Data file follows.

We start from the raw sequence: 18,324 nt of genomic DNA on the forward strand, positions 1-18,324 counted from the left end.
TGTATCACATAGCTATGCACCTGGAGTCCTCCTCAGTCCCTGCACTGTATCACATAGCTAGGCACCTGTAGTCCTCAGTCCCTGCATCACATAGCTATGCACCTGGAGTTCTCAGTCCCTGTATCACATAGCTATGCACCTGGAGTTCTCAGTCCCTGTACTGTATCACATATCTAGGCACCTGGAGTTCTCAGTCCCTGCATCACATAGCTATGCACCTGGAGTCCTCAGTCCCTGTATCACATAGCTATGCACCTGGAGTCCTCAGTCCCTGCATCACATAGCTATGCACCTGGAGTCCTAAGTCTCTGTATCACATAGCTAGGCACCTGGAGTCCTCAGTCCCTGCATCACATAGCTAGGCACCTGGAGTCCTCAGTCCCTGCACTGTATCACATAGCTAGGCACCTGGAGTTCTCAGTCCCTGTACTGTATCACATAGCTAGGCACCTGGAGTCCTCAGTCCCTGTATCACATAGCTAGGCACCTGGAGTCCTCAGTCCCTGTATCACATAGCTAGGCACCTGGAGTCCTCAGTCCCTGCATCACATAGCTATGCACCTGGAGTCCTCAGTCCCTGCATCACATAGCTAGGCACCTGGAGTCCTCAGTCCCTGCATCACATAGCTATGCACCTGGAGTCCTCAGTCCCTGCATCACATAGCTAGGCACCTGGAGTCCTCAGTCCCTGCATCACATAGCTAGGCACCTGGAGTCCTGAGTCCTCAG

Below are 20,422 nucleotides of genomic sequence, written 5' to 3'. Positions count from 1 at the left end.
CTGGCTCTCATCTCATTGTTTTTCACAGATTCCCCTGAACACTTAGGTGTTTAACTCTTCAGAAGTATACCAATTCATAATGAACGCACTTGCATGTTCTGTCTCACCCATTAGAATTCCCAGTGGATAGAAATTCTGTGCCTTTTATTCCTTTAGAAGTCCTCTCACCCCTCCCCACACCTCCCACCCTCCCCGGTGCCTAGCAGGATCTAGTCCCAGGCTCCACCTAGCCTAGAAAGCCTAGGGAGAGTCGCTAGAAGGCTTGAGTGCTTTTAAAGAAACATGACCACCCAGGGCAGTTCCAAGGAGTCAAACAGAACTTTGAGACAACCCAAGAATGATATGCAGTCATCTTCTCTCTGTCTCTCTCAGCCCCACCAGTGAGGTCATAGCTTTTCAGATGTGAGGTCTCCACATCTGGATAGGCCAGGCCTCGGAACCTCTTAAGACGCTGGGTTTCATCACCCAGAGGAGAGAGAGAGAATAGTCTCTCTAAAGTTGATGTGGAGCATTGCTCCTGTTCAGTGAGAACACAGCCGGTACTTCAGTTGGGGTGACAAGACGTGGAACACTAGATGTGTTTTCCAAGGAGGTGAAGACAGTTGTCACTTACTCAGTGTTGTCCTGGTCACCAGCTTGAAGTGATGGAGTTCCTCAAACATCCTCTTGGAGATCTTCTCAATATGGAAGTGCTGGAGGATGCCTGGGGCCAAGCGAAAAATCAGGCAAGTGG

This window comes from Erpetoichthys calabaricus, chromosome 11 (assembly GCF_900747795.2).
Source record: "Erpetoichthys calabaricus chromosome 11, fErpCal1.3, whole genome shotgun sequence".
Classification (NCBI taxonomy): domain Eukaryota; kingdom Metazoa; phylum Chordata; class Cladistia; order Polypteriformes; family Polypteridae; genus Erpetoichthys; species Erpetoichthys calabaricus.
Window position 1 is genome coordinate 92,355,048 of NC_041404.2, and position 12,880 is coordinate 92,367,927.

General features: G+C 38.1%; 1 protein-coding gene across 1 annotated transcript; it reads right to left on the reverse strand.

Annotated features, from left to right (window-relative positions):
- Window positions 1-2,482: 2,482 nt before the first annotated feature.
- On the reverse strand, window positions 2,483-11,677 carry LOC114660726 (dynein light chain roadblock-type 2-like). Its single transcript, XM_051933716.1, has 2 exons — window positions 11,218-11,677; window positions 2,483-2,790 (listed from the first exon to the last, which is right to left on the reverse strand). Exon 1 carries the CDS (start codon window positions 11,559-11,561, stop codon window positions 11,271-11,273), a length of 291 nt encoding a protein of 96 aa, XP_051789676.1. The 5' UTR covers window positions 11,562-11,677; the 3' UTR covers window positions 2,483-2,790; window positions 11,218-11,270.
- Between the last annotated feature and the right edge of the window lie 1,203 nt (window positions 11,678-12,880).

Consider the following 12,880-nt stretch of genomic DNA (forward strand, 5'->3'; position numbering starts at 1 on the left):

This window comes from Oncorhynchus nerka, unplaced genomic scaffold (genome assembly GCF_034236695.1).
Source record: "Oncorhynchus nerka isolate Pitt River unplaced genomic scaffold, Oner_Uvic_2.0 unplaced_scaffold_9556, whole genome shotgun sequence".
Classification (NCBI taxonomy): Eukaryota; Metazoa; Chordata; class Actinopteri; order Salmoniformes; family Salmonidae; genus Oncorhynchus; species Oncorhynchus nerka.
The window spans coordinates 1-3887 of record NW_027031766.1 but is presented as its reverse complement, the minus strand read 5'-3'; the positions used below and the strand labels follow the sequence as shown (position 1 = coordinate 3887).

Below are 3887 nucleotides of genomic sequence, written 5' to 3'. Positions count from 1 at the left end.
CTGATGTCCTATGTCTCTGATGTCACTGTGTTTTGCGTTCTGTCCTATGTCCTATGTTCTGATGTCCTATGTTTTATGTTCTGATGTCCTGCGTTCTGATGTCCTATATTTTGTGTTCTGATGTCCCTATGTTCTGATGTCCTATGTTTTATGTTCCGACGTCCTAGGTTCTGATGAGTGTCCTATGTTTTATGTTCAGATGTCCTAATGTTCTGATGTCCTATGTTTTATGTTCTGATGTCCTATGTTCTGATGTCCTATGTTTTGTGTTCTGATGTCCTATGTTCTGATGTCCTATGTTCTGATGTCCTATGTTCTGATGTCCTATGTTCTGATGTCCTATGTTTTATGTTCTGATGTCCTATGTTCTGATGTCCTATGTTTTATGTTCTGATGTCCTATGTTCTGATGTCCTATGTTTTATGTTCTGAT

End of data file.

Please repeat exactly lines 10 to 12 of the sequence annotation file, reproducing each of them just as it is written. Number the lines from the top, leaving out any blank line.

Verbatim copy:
Annotated features, from left to right (window-relative positions):
- Window positions 1-2,482: 2,482 nt before the first annotated feature.
- On the reverse strand, window positions 2,483-11,677 carry LOC114660726 (dynein light chain roadblock-type 2-like). Its single transcript, XM_051933716.1, has 2 exons — window positions 11,218-11,677; window positions 2,483-2,790 (listed from the first exon to the last, which is right to left on the reverse strand). Exon 1 carries the CDS (start codon window positions 11,559-11,561, stop codon window positions 11,271-11,273), a length of 291 nt encoding a protein of 96 aa, XP_051789676.1. The 5' UTR covers window positions 11,562-11,677; the 3' UTR covers window positions 2,483-2,790; window positions 11,218-11,270.